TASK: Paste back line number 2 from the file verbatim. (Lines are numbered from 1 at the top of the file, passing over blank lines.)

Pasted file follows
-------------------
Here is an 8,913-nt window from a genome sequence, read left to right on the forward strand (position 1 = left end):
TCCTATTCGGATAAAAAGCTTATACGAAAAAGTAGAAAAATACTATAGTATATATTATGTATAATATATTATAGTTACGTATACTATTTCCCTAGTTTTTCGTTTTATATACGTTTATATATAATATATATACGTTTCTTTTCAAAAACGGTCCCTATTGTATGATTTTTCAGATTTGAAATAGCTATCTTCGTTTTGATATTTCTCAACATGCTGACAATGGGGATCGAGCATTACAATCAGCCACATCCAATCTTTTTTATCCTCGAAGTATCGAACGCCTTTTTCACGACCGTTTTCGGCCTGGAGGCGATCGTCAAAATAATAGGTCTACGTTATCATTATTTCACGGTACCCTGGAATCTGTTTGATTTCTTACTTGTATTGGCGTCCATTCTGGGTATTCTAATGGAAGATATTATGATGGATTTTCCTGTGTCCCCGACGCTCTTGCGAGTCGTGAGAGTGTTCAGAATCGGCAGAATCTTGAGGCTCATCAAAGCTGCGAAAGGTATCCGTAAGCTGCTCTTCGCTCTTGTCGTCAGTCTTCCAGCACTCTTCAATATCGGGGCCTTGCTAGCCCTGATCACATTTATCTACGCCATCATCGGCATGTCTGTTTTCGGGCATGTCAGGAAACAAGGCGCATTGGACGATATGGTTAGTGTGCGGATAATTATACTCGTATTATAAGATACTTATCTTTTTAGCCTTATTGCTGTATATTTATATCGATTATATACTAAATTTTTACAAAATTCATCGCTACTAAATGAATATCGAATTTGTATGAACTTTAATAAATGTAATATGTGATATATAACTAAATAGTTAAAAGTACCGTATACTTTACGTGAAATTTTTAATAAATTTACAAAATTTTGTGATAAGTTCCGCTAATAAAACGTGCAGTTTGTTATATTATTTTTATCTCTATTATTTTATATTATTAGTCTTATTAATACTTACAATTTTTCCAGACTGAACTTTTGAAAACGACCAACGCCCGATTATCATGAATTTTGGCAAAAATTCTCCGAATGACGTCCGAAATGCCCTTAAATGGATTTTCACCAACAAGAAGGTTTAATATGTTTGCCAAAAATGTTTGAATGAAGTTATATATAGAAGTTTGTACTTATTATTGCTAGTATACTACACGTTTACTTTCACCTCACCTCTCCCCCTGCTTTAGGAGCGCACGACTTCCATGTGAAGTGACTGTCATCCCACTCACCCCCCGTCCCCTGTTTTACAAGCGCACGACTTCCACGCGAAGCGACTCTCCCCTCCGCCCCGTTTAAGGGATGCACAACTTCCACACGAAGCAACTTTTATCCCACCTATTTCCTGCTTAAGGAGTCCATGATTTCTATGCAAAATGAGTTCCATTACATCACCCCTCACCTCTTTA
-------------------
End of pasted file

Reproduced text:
TCCTATTCGGATAAAAAGCTTATACGAAAAAGTAGAAAAATACTATAGTATATATTATGTATAATATATTATAGTTACGTATACTATTTCCCTAGTTTTTCGTTTTATATACGTTTATATATAATATATATACGTTTCTTTTCAAAAACGGTCCCTATTGTATGATTTTTCAGATTTGAAATAGCTATCTTCGTTTTGATATTTCTCAACATGCTGACAATGGGGATCGAGCATTACAATCAGCCACATCCAATCTTTTTTATCCTCGAAGTATCGAACGCCTTTTTCACGACCGTTTTCGGCCTGGAGGCGATCGTCAAAATAATAGGTCTACGTTATCATTATTTCACGGTACCCTGGAATCTGTTTGATTTCTTACTTGTATTGGCGTCCATTCTGGGTATTCTAATGGAAGATATTATGATGGATTTTCCTGTGTCCCCGACGCTCTTGCGAGTCGTGAGAGTGTTCAGAATCGGCAGAATCTTGAGGCTCATCAAAGCTGCGAAAGGTATCCGTAAGCTGCTCTTCGCTCTTGTCGTCAGTCTTCCAGCACTCTTCAATATCGGGGCCTTGCTAGCCCTGATCACATTTATCTACGCCATCATCGGCATGTCTGTTTTCGGGCATGTCAGGAAACAAGGCGCATTGGACGATATGGTTAGTGTGCGGATAATTATACTCGTATTATAAGATACTTATCTTTTTAGCCTTATTGCTGTATATTTATATCGATTATATACTAAATTTTTACAAAATTCATCGCTACTAAATGAATATCGAATTTGTATGAACTTTAATAAATGTAATATGTGATATATAACTAAATAGTTAAAAGTACCGTATACTTTACGTGAAATTTTTAATAAATTTACAAAATTTTGTGATAAGTTCCGCTAATAAAACGTGCAGTTTGTTATATTATTTTTATCTCTATTATTTTATATTATTAGTCTTATTAATACTTACAATTTTTCCAGACTGAACTTTTGAAAACGACCAACGCCCGATTATCATGAATTTTGGCAAAAATTCTCCGAATGACGTCCGAAATGCCCTTAAATGGATTTTCACCAACAAGAAGGTTTAATATGTTTGCCAAAAATGTTTGAATGAAGTTATATATAGAAGTTTGTACTTATTATTGCTAGTATACTACACGTTTACTTTCACCTCACCTCTCCCCCTGCTTTAGGAGCGCACGACTTCCATGTGAAGTGACTGTCATCCCACTCACCCCCCGTCCCCTGTTTTACAAGCGCACGACTTCCACGCGAAGCGACTCTCCCCTCCGCCCCGTTTAAGGGATGCACAACTTCCACACGAAGCAACTTTTATCCCACCTATTTCCTGCTTAAGGAGTCCATGATTTCTATGCAAAATGAGTTCCATTACATCACCCCTCACCTCTTTA